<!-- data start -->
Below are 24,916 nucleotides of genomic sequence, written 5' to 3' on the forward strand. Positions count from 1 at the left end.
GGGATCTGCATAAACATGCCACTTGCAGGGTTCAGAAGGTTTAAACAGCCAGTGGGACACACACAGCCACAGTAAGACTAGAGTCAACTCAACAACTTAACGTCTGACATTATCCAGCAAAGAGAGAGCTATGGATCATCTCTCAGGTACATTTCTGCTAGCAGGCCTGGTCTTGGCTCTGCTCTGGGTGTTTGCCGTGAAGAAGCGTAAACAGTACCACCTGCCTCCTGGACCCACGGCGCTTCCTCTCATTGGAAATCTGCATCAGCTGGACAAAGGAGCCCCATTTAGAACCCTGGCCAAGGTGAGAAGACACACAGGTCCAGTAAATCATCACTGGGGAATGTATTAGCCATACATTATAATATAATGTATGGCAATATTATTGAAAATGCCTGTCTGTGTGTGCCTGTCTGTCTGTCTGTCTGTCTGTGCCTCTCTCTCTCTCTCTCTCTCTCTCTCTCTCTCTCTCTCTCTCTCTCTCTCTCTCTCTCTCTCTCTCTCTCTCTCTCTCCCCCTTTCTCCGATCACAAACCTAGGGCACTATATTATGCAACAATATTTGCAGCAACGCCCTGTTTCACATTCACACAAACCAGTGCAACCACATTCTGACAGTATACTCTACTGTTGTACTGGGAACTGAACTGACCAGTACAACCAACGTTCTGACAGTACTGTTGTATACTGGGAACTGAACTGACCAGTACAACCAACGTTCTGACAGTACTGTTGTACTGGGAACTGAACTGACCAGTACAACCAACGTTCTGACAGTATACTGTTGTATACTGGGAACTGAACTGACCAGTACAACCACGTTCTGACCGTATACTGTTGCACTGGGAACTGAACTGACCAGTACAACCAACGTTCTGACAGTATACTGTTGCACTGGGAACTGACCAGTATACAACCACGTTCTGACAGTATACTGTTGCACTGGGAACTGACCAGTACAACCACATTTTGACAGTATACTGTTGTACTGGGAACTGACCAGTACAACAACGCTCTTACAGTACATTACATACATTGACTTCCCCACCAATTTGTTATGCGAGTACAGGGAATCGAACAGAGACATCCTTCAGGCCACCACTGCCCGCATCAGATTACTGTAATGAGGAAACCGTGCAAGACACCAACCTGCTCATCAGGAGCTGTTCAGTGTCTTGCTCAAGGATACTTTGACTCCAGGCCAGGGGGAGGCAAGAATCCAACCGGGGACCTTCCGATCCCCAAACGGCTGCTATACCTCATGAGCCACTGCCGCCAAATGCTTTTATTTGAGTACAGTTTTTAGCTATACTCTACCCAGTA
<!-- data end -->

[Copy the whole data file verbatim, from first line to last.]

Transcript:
Below are 24,916 nucleotides of genomic sequence, written 5' to 3' on the forward strand. Positions count from 1 at the left end.
GGGATCTGCATAAACATGCCACTTGCAGGGTTCAGAAGGTTTAAACAGCCAGTGGGACACACACAGCCACAGTAAGACTAGAGTCAACTCAACAACTTAACGTCTGACATTATCCAGCAAAGAGAGAGCTATGGATCATCTCTCAGGTACATTTCTGCTAGCAGGCCTGGTCTTGGCTCTGCTCTGGGTGTTTGCCGTGAAGAAGCGTAAACAGTACCACCTGCCTCCTGGACCCACGGCGCTTCCTCTCATTGGAAATCTGCATCAGCTGGACAAAGGAGCCCCATTTAGAACCCTGGCCAAGGTGAGAAGACACACAGGTCCAGTAAATCATCACTGGGGAATGTATTAGCCATACATTATAATATAATGTATGGCAATATTATTGAAAATGCCTGTCTGTGTGTGCCTGTCTGTCTGTCTGTCTGTCTGTGCCTCTCTCTCTCTCTCTCTCTCTCTCTCTCTCTCTCTCTCTCTCTCTCTCTCTCTCTCTCTCTCTCTCTCTCTCTCTCTCCCCCTTTCTCCGATCACAAACCTAGGGCACTATATTATGCAACAATATTTGCAGCAACGCCCTGTTTCACATTCACACAAACCAGTGCAACCACATTCTGACAGTATACTCTACTGTTGTACTGGGAACTGAACTGACCAGTACAACCAACGTTCTGACAGTACTGTTGTATACTGGGAACTGAACTGACCAGTACAACCAACGTTCTGACAGTACTGTTGTACTGGGAACTGAACTGACCAGTACAACCAACGTTCTGACAGTATACTGTTGTATACTGGGAACTGAACTGACCAGTACAACCACGTTCTGACCGTATACTGTTGCACTGGGAACTGAACTGACCAGTACAACCAACGTTCTGACAGTATACTGTTGCACTGGGAACTGACCAGTATACAACCACGTTCTGACAGTATACTGTTGCACTGGGAACTGACCAGTACAACCACATTTTGACAGTATACTGTTGTACTGGGAACTGACCAGTACAACAACGCTCTTACAGTACATTACATACATTGACTTCCCCACCAATTTGTTATGCGAGTACAGGGAATCGAACAGAGACATCCTTCAGGCCACCACTGCCCGCATCAGATTACTGTAATGAGGAAACCGTGCAAGACACCAACCTGCTCATCAGGAGCTGTTCAGTGTCTTGCTCAAGGATACTTTGACTCCAGGCCAGGGGGAGGCAAGAATCCAACCGGGGACCTTCCGATCCCCAAACGGCTGCTATACCTCATGAGCCACTGCCGCCAAATGCTTTTATTTGAGTACAGTTTTTAGCTATACTCTACCCAGTA